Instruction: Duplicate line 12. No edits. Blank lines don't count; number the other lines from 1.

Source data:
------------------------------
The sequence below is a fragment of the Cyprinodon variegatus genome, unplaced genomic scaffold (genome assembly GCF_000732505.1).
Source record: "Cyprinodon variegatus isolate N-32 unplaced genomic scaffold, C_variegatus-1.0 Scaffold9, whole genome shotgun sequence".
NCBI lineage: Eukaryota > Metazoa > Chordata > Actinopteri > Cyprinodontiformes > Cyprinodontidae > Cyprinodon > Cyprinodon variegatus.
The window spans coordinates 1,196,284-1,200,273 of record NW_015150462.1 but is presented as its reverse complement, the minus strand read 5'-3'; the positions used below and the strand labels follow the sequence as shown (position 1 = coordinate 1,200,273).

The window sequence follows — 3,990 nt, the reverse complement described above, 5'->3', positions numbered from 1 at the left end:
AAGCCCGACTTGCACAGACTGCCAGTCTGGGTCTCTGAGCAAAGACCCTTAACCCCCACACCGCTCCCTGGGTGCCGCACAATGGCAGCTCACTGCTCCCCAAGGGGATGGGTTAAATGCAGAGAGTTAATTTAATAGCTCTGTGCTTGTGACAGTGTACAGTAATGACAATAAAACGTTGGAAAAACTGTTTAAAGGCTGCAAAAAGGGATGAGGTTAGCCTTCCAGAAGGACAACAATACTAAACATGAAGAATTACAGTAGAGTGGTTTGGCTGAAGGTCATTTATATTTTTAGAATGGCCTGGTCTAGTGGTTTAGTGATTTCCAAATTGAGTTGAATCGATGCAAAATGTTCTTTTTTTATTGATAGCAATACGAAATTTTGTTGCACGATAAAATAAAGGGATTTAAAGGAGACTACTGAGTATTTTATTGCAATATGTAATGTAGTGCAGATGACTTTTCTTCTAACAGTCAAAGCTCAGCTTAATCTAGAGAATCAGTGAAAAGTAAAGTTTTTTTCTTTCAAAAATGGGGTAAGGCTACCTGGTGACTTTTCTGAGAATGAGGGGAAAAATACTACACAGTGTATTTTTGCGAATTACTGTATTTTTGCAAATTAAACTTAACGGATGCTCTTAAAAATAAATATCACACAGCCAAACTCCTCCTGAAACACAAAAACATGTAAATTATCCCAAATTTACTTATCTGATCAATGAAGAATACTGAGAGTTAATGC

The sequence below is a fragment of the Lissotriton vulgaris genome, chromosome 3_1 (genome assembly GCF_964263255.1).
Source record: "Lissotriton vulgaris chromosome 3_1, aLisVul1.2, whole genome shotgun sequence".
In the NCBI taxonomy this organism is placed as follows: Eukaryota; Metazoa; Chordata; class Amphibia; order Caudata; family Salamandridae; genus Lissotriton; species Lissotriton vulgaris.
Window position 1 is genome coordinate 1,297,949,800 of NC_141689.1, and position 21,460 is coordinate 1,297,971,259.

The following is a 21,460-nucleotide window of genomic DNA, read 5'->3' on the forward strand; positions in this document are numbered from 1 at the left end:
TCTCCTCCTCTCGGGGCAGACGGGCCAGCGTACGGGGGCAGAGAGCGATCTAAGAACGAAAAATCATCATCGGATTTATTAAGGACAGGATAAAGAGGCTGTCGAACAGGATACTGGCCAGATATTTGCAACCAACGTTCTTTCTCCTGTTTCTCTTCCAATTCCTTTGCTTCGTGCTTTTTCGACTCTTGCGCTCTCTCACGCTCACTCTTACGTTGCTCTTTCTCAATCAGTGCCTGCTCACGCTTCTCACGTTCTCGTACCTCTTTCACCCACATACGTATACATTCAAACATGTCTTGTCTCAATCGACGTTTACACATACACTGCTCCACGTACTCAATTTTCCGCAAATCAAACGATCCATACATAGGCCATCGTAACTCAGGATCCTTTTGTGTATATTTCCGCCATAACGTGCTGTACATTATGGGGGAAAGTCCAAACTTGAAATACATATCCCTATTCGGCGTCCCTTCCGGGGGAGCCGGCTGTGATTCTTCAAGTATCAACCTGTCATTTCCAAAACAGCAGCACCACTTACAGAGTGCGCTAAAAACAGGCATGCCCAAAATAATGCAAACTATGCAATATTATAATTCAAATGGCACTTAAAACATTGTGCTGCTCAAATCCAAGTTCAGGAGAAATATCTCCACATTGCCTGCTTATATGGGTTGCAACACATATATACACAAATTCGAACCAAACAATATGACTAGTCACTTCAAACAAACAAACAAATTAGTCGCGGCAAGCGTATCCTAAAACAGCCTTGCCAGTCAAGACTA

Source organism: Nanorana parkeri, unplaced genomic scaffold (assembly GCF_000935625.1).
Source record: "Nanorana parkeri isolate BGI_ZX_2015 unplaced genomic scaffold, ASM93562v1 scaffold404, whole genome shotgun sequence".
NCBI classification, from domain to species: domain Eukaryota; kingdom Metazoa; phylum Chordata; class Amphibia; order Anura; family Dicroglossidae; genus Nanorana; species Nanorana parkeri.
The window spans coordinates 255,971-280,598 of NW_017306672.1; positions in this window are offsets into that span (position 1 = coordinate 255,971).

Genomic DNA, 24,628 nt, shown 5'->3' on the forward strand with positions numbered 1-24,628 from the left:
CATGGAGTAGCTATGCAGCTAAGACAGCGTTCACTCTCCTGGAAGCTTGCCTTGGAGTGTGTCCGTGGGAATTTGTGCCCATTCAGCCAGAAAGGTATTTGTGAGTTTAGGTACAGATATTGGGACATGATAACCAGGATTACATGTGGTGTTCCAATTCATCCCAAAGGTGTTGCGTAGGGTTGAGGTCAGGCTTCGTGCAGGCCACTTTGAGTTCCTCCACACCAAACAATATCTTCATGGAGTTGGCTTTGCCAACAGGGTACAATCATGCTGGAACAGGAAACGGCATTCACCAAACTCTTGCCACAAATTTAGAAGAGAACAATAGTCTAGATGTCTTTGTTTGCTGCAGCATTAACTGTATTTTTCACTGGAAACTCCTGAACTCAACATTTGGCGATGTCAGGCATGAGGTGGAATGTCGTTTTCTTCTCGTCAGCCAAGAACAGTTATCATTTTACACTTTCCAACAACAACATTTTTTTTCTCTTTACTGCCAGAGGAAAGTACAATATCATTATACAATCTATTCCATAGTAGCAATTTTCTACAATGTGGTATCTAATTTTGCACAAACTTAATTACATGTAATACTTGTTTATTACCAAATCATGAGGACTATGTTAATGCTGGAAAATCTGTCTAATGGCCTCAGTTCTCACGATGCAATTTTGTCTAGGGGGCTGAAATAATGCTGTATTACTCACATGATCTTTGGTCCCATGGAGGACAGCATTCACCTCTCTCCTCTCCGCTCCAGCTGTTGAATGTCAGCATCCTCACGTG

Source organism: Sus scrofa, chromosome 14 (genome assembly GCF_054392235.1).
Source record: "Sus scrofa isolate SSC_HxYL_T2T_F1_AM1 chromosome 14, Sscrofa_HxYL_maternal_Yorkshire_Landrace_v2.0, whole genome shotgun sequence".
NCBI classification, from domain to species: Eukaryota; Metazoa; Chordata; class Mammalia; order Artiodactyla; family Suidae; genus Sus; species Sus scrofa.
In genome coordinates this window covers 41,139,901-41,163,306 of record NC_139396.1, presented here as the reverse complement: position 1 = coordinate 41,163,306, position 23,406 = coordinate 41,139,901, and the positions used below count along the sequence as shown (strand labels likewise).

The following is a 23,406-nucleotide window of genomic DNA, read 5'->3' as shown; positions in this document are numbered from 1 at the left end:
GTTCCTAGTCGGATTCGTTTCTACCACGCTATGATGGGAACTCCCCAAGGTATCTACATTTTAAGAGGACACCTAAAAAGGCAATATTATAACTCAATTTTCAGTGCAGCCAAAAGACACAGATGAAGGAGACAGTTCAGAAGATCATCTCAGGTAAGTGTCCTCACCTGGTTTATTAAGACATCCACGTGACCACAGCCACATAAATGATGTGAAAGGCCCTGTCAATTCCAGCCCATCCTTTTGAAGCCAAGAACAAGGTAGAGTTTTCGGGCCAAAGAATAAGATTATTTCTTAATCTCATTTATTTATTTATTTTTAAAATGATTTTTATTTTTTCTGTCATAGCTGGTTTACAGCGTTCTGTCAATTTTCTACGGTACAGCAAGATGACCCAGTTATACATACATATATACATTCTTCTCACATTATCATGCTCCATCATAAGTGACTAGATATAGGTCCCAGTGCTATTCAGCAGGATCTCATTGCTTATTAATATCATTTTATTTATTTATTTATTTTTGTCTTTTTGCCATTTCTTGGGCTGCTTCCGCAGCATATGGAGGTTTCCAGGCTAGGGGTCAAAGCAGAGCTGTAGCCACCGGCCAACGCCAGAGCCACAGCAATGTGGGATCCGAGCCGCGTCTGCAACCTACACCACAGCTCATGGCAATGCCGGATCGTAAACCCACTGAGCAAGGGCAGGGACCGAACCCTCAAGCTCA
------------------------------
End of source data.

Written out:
TCTCCTCCTCTCGGGGCAGACGGGCCAGCGTACGGGGGCAGAGAGCGATCTAAGAACGAAAAATCATCATCGGATTTATTAAGGACAGGATAAAGAGGCTGTCGAACAGGATACTGGCCAGATATTTGCAACCAACGTTCTTTCTCCTGTTTCTCTTCCAATTCCTTTGCTTCGTGCTTTTTCGACTCTTGCGCTCTCTCACGCTCACTCTTACGTTGCTCTTTCTCAATCAGTGCCTGCTCACGCTTCTCACGTTCTCGTACCTCTTTCACCCACATACGTATACATTCAAACATGTCTTGTCTCAATCGACGTTTACACATACACTGCTCCACGTACTCAATTTTCCGCAAATCAAACGATCCATACATAGGCCATCGTAACTCAGGATCCTTTTGTGTATATTTCCGCCATAACGTGCTGTACATTATGGGGGAAAGTCCAAACTTGAAATACATATCCCTATTCGGCGTCCCTTCCGGGGGAGCCGGCTGTGATTCTTCAAGTATCAACCTGTCATTTCCAAAACAGCAGCACCACTTACAGAGTGCGCTAAAAACAGGCATGCCCAAAATAATGCAAACTATGCAATATTATAATTCAAATGGCACTTAAAACATTGTGCTGCTCAAATCCAAGTTCAGGAGAAATATCTCCACATTGCCTGCTTATATGGGTTGCAACACATATATACACAAATTCGAACCAAACAATATGACTAGTCACTTCAAACAAACAAACAAATTAGTCGCGGCAAGCGTATCCTAAAACAGCCTTGCCAGTCAAGACTA